Which Joe gave his name to ‘sloppy joes’? We look at five interesting sandwiches and their lexical origins.
An apparatus designed to make the tracks of ionizing particles visible as a row of bubbles in a liquid.
- ‘For example, a bubble chamber contains a liquid gas, such as liquid hydrogen.’
- ‘This is like a bubble chamber in particle physics: it is very difficult to see the actual particles, but it is comparatively easy to see the tracks of the bubbles that they cause as they pass through the chamber.’
- ‘Axions, if they exist at all, do so in our ordinary dimensions, but they are stable neutral particles, and as such they wouldn't make any tracks in a bubble chamber at all.’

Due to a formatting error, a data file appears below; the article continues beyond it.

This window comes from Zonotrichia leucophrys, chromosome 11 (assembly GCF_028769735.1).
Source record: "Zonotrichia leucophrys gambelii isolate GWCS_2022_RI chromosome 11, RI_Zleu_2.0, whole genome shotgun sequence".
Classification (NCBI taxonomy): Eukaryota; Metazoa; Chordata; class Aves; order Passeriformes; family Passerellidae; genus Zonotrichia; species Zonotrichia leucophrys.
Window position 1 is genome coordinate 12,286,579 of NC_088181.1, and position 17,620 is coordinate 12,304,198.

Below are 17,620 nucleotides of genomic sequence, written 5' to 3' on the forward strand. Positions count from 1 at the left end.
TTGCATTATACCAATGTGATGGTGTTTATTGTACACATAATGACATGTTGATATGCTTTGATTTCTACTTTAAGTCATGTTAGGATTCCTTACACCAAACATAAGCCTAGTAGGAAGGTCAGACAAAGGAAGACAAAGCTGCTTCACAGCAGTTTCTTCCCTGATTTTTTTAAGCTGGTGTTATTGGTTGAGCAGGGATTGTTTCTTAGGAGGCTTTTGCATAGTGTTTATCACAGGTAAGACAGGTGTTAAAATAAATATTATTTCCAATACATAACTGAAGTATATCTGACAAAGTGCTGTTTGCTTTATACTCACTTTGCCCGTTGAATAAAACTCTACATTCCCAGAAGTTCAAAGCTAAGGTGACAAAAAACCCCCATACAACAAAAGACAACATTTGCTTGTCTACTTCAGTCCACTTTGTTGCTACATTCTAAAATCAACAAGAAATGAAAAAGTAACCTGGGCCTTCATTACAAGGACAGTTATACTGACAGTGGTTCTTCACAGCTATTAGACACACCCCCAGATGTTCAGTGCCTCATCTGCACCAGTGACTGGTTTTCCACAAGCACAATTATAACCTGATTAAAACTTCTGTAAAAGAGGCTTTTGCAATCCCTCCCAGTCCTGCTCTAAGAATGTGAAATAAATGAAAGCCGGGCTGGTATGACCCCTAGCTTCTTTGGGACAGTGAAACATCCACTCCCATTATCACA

- ‘The photo above shows the tracks left in a bubble chamber by tiny electrically charged subatomic particles as they travel through a special fluid that makes bubbles in the presence of electric charge.’
- ‘He won the Nobel Prize in 1968 for the development of the hydrogen bubble chamber and the discovery of new resonance states.’
We take a look at several popular, though confusing, punctuation marks.
From Afghanistan to Zimbabwe, discover surprising and intriguing language facts from around the globe.
The definitions of ‘buddy’ and ‘bro’ in the OED have recently been revised. We explore their history and increase in popularity.